Actress Rose Marie, who rose to national fame in the 1960s playing wisecracking Sally Rogers on “The Dick Van Dyke Show,” died Thursday at her home in Los Angeles.
She was 94.
Though the actress was best known for playing Sally Rogers, her show business career goes back 90 years, starting when she was a child singer performing under the name Baby Rose Marie.
Born Rose Marie Mazetta, she was known as “the child wonder.” She starred on her NBC radio show at age 5, and played opposite W.C. Fields in the 1933 film “International House,” according to Variety.
It wasn’t an easy life. In her 2002 autobiography Hold The Roses, the performer described her family in harsh terms:
I was raised by a mother who was a naïve, Polish lady who believed everything she was told. My father was a tyrant who had another family and never married my mother.
He gambled away all the money I made as a child and my mother never knew a thing about it. He beat me because he was jealous of anybody I ever went out with.
Rose Marie said mobsters like Al Capone and Bugsy Siegel helped her career as a child star.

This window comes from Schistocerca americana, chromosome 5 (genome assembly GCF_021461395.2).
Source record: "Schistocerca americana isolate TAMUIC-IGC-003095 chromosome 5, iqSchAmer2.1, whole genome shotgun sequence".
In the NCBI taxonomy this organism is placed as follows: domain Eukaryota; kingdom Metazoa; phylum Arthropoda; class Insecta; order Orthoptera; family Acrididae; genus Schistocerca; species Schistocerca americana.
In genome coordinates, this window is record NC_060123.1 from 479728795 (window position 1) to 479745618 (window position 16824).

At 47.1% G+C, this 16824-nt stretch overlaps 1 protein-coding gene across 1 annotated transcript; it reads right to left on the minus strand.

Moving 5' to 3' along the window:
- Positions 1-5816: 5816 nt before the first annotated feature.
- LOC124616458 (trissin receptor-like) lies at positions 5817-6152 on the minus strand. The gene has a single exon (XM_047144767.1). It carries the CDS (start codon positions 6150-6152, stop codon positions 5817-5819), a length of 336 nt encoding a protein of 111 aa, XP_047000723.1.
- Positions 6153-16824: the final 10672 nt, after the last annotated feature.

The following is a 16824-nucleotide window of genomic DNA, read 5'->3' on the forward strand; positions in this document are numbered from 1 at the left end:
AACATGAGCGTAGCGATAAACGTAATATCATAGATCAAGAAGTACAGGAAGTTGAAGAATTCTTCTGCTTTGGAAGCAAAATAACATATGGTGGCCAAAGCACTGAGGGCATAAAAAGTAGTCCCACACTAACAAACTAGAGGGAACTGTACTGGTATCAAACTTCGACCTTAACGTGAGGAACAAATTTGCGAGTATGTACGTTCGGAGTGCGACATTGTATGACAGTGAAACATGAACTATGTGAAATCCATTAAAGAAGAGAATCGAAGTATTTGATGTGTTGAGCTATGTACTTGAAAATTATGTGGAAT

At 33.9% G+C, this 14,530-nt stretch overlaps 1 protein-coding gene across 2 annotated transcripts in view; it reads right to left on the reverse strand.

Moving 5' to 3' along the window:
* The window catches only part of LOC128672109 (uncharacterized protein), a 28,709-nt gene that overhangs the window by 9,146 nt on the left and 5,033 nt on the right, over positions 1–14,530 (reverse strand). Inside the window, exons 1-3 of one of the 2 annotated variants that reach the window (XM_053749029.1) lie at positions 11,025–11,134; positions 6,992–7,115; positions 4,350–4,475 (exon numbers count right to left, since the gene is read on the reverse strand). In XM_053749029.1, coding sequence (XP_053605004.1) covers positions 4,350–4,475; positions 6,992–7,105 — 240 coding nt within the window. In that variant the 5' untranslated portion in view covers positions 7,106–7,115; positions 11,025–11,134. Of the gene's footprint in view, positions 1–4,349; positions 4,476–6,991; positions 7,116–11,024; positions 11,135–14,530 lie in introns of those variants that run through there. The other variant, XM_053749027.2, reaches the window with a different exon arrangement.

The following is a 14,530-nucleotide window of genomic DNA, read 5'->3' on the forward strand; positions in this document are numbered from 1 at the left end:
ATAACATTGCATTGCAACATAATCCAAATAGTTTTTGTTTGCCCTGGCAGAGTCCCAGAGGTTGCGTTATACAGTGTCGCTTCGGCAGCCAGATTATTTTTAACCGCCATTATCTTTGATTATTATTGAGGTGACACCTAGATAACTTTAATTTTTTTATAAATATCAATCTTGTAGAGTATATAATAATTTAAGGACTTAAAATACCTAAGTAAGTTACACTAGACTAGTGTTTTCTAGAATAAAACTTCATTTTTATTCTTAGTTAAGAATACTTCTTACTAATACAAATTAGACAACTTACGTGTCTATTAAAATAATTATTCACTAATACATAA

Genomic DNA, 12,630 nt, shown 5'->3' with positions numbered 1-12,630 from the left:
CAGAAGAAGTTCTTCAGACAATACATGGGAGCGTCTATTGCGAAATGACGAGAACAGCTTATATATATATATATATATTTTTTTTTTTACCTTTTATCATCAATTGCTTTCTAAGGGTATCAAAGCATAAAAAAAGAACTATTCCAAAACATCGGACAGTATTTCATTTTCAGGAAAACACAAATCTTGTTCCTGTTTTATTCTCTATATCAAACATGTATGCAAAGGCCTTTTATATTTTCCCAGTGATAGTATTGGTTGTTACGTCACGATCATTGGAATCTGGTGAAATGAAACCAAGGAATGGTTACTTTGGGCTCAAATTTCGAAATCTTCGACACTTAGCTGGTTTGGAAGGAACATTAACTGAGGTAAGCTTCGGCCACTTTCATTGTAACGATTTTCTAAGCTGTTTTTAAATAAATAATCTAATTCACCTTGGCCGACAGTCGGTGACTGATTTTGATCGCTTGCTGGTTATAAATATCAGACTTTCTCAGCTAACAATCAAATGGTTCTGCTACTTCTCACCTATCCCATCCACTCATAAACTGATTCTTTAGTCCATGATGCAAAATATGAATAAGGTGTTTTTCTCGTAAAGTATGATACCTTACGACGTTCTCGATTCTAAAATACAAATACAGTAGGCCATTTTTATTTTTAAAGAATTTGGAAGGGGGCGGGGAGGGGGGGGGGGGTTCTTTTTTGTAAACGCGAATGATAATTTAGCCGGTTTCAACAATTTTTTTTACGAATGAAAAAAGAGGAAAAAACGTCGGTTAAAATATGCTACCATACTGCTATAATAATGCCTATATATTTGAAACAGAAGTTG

She was one of the headliners when Siegel opened the Flamingo Hotel in Las Vegas in 1946, but her comedic career didn’t really take off until she was cast on “The Dick Van Dyke Show,” considered one of the all-time great sitcoms, in 1961.
Marie appeared in all five seasons and was nominated for Emmys in 1963, 1964 and 1966, according to The Hollywood Reporter.
The experience was a highlight of her life, she said in a 2004 interview with The Hollywood Reporter:
We were always changing lines, even right up to the very minute of going on the air. If something didn’t work, it didn’t work. Sometimes guest stars would panic because they weren’t used to this. We were a tight-knit, hard-working crew. I couldn’t wait to get to the set each day.
Rose Marie was a popular TV guest star through the 1970s, and received public attention earlier this year with the release of “Wait For Your Laugh,” a documentary film about her nine decades in showbiz.
Earlier this month, she wrote a piece for The Hollywood Reporter about her own experience with sexual harassment during Hollywood’s golden age.
Rose Marie was married to trumpeter Bobby Guy from 1946 until his death in 1964. She is survived by her daughter, Georgiana Marie, and her son-in-law, Steven Rodrigues.
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